Rosie Lindsay talks to Robert McQuistan about traditional music

 

Rosie Lindsay, 21 years of age, interviewed by Robert McQuistan about her research into traditional music in Dumfries and Galloway.

  • Interviewed: 8 August 2012.
  • Ref: DG2/4/1/2.
  • © European Ethnological Research Centre, 2013.

Robert began by asking Rosie about her recently completed research into traditional music in Dumfries and Galloway.

RL: My dissertation title wis ‘An Exploration of Traditional Music in Dumfries and Galloway’.

RMcQ: Wow, and that would have been a deep study was it?

RL: It was, it wis diffciult tae find anythin, any written sources about it because … Well, to be quite honest, the traditional music in Dumfries and Galloway’s quite under-appreciated, under-valued as opposed to like, maybe, the traditional music up in the Highlands or in Aberdeenshire or somethin like that. Nobody thinks of like tunes or songs from Dumfries and Galloway very easily. But there are like, a lot of song collectors an people ah know, like through, sort-of folk festivals and that, like, have their archives an lots of books full of songs from, like, from all over – particularly in Wigtownshire and also, sort of Sanquhar sort of area as well, ah mean it’s … there’s a lot.

RMcQ: Were you able to speak to, wis that part of the research speakin folks, maybe an hour?

RL: Wel, it was based on interviews mostly. Ah mean like because it … there wasn’t, like nothing on the internet really at all either. Eh, not any written sources. And most of the books ah looked at were about folk music in general, or, you know, because ah hud to do that as well, you did have to have some written material – ye know, take some quotes out of books.

Rosie and Robert then went on to discuss the state of folk music in Dumfries and Galloway.

RMcQ: Would you say that Scottish, or rather the folk scene in general is healthy in Scotland, or is it goin thorugh a down or an up, or, how would you …?

RL: Ah think it’s very healthy actually and it’s only goin tae get better. There’s a lot of younger people gettin more and more interested in folk music. It’s not very well funded in a lot of parts of Scotland which is a shame, but in the big cities like Glasgow an Edinburgh there’s a lot of folk music, an folk clubs, an lots o gigs on, but .. Even, even round about here, ah mean just this just this weekend there was a traditional music festival at the Swallow Theatre [near Whithorn], and ma friend Carol was playin and she’s from Aberdeenshire. And her and two other guys were playin on Saturday night and there was a concert on the Friday night as well and a workshop on the Sunday which we went tae. And that was about song collectin in Galloway which was very interesting. And, ye know it’s getting better round about here as well. But if your goin out more towards … They have concerts quite a lot in Corsach, a little village by Crocketford somewhere isn’t it? And Moniaive as well is full of music.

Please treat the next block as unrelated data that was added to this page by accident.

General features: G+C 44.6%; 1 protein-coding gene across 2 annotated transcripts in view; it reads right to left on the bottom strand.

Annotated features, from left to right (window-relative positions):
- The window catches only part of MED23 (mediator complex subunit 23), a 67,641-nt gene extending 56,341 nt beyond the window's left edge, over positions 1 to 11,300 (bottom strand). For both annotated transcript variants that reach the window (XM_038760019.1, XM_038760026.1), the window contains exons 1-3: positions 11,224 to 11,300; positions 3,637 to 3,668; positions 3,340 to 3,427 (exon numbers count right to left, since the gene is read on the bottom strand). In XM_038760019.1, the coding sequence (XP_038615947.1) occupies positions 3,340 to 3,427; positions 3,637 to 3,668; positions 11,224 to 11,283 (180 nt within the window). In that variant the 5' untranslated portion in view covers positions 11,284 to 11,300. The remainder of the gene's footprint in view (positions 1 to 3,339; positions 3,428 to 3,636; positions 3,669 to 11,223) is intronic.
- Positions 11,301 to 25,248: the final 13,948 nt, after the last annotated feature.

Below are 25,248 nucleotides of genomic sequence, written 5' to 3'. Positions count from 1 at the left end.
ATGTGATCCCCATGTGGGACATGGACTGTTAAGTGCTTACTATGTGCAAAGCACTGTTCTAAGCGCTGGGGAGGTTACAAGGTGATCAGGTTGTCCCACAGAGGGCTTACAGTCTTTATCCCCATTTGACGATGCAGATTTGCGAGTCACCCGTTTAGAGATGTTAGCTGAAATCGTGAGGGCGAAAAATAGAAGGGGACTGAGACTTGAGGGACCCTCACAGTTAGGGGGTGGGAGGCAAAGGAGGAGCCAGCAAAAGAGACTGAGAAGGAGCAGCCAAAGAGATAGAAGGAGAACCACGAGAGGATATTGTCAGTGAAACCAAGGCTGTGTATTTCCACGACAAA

RMcQ: What’s Moniaive? What happens there?

RL: Eh, well we have … well it’s only just recently that they’ve started havin a session every Wednesday night but, they have, like, quite a few Festivals in a year. They’ve started the folk Festival ah think about ten well, about ten/fifteen years ago in the village and it’s just goin … It went from bein really very small – they were like havin or a concert and then they went for a tune at the pub – and now they’re getting a these, like massive bands in. And like Moniaive’s the most unlikely place – drive, you know if you ever drive through it – it’s the most unlikely place to have all these famous people runnin aboot. But, eh yeah, so ah mean it’s just amazin. And they always want tae come back when there’s not a festival on an just, like there’s a lot o musicians in Moniaive

RMcQ: So is it a weekend thing, or week …

RL: Yeah, weekend, weekend festivals. Ah mean there’s the Folk Festival which is the second weekend in May and then they have a beer and music Festival and Guitar Festival and Bluegrass festival [RMcQ: Gosh] and ah think there’s, ah think there’s others as well but ah can’t …

RMcQ: So they’ve made it a kind of music, music festival capital.

RL: It is, it is basically the, I would say the music hot-spot in Dumfries and Galloway, and ah would say … [RMcQ: Gosh, so there must be a committee runnin that and keepin it going? Oh definitely aye, ah mean there’s a lot o really committed people that … They’ve got the Choir there as well, the Cairn Chorus which is a lot, well, a few o ma friends are in that and that’s that’s great. And a lot of, they sing a lot of Burns songs, cause obviously like, ye know, well, like Annie Laurie an a that, it’s all about that sort o …

RMcQ: Burns collected songs, ye know, old songs and old tunes – he loved that, he absolutely adored that.

RL: Yeah, exactly so there’s a lot o that as well. Ah mean there’s a lot of history in Moniaive.

RMcQ; Yeah.